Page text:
American tree frogs are green with a light stripe from the side of the head down the flanks. They are about 1.5 to 2.5 inches when fully grown and can be kept in a fairly small cage. Although susceptible to stress (especially from shipping), they are fairly hardy if you find a healthy frog. This species is quite readily available in the pet trade and suitable for beginning pet frog owners.
A minimum 10 gallon tank is suitable as a cage for green tree frogs, although larger is fine.
Keep in mind that frogs are arboreal and the height of the cage is more important than the floor space, so a tall tank is best. You also need a secure cover to prevent escape (mesh or wire is fine).
You can use a variety of materials for substrate such as gravel (should be smooth), cypress mulch or soil with peat/vermiculite. Just make sure the frog is not ingesting substrate while feeding. Some people use indoor/outdoor carpeting. The substrate can largely be covered with moss and cork bark.
An opportunity for climbing is very important, so provide a variety of branches and live or artificial plants. Consider philodendrons or sturdy ferns for live plants. Ensure any wood collected from the outdoors is pesticide free, and you must treat collected wood to remove harmful bacteria or bugs. Driftwood and cork bark also make good cage furnishings.
A gradient from 68-77F with a night time drop of a few degrees is sufficient for summer; provide a slightly cooler temperature gradient during the winter months.
A combination of under tank heating and/or a low wattage basking light or heat element work well; place it outside of the tank to prevent burns if the frog tried to jump on the light. Measure temperatures in various spots around the tank to provide the appropriate temperature gradient.
American green tree frogs are strictly nocturnal, so no supplemental UVA/UVB light is strictly required.
Some people believe some supplemental fluorescent UV light is beneficial, as long as it is neither too bright or used more than a few hours a day.
Green tree frogs are generally good eaters and feed exclusively on insects. Crickets can make up the bulk of the diet. They, along with other food insects, should be gut loaded (fed nutritious foods before feeding them to the frogs). For more on dealing with crickets as prey see "Raising Crickets for Food." In addition to gut loading, dust crickets with a calcium and multivitamin supplement a couple of times a week. Fruit flies, houseflies, moths and other insects can also be fed if available.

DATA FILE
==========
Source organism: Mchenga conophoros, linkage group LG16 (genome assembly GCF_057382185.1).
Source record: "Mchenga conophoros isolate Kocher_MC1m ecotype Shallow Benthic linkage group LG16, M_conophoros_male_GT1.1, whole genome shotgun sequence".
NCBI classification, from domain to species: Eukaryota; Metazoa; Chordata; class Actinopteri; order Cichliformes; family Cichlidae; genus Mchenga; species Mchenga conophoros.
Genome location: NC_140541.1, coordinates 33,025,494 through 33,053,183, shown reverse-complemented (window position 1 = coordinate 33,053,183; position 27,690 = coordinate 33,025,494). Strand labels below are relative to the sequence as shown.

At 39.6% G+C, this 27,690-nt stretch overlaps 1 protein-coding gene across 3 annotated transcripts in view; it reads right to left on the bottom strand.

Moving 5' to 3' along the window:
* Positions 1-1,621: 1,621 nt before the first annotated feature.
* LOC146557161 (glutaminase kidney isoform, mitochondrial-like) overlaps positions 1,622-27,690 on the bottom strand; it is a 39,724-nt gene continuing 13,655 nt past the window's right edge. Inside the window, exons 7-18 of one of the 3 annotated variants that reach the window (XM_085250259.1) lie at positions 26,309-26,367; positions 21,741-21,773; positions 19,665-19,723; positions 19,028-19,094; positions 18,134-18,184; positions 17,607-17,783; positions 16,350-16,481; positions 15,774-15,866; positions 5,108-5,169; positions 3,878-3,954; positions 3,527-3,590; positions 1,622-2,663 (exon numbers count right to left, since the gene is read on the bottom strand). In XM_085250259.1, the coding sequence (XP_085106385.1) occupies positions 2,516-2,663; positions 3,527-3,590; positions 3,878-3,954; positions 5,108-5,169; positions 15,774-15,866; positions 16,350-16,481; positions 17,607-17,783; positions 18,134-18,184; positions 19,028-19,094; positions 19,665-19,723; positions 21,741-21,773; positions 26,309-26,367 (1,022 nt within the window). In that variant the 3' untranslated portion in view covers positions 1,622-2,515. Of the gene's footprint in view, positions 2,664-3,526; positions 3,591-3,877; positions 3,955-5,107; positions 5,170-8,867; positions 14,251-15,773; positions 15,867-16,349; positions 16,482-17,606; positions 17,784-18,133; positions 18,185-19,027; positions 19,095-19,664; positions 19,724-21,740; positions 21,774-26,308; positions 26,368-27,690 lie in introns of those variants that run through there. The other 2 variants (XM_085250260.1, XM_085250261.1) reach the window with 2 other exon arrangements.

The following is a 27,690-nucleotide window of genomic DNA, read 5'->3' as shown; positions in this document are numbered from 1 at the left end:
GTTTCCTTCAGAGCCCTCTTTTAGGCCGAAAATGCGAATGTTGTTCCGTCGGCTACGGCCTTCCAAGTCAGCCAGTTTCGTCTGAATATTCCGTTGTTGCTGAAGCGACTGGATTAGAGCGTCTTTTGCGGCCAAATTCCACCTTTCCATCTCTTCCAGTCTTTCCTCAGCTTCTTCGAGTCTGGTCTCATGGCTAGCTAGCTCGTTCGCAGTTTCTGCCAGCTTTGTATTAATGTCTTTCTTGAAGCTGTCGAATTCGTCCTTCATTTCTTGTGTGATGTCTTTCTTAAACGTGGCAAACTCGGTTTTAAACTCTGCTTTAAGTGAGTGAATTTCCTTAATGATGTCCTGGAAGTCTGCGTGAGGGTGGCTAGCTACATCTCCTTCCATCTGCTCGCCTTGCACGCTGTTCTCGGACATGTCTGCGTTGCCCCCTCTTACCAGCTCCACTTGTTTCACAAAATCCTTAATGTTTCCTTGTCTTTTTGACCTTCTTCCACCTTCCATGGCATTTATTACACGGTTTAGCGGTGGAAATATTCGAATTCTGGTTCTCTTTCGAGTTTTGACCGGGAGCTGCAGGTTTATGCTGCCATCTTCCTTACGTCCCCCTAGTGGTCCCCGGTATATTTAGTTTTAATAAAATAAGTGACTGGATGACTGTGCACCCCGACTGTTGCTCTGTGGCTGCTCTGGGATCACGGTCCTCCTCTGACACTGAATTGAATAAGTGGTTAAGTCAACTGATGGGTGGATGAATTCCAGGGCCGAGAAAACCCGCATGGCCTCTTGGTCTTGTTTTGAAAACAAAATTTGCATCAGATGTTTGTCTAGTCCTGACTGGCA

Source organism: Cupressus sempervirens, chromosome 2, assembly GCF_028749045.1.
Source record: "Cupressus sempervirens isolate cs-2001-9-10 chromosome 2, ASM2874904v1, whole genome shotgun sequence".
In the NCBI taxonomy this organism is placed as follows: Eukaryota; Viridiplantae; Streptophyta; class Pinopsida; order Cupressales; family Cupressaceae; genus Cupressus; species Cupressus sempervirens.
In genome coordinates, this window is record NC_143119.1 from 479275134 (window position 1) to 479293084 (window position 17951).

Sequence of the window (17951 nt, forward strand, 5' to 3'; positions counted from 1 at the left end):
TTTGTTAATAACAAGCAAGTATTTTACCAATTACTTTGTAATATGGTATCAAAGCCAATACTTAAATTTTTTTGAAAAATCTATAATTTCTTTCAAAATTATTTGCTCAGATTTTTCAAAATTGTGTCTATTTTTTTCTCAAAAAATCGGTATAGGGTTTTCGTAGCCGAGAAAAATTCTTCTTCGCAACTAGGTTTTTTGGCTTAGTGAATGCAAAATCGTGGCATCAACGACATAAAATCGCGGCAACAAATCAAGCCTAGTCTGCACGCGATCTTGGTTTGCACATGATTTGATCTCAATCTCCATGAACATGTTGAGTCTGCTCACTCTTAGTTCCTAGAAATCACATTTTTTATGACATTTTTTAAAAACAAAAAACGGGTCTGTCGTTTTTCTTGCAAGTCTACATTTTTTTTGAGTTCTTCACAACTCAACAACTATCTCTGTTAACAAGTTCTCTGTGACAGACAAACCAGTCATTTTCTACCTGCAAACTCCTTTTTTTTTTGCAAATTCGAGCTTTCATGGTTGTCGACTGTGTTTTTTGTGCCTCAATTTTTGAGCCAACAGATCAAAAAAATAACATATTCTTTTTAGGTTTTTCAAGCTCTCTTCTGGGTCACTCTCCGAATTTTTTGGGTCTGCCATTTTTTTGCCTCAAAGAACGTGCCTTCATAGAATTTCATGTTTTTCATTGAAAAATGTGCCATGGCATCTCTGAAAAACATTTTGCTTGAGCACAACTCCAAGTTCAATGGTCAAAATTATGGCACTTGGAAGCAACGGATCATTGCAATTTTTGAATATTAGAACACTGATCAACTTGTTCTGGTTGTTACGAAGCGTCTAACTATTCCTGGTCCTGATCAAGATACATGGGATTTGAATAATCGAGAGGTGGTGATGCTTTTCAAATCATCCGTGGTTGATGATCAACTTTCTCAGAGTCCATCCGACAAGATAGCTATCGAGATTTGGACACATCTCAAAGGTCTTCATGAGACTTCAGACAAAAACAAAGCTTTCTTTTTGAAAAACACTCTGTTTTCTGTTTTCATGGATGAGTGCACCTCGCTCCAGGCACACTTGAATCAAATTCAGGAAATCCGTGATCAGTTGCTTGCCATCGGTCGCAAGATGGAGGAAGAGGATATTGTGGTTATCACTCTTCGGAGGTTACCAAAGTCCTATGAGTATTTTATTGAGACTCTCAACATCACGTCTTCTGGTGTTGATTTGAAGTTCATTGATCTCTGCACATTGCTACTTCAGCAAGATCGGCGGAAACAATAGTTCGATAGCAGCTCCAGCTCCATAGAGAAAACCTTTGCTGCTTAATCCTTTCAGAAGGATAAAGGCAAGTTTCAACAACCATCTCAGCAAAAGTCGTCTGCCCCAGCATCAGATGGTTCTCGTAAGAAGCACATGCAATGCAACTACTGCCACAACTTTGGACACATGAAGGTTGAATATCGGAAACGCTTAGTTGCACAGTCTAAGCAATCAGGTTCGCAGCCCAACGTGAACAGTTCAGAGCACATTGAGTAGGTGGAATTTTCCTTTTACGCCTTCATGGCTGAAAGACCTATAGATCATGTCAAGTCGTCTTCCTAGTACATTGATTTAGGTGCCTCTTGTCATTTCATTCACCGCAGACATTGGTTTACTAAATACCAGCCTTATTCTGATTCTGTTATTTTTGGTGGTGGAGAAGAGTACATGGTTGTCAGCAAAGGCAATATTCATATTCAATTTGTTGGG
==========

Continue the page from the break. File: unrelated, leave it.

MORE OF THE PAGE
Tree frogs will likely eat more in the spring and summer months than in the winter. Feed smaller frogs daily, while larger frogs can be fed daily or every other day, using body condition as a guide. Of the frog is getting obese, cut down the feedings!
Provide a large, shallow sturdy water dish with dechlorinated water; it must be shallow since these frogs are not good swimmers.
Mist the cage daily with dechlorinated water to maintain humidity. More tips on setting up an arboreal cage can be found on the Frogland site.
A Note on Extinction
Frogs can make lovely pets, but frogs in the wild are facing population declines and extinction largely as a result of human activities. Unfortunately, the pet trade is likely contributing to the amphibian extinction crisis and the spread of an devastating infection by Chytrid fungus. For this reason, you should only buy frogs that you are sure are captive bred locally and tested to be free of disease. It may be impossible to find frogs which meet these conditions, but otherwise, pet frogs may be contributing to the decline of wild frog populations.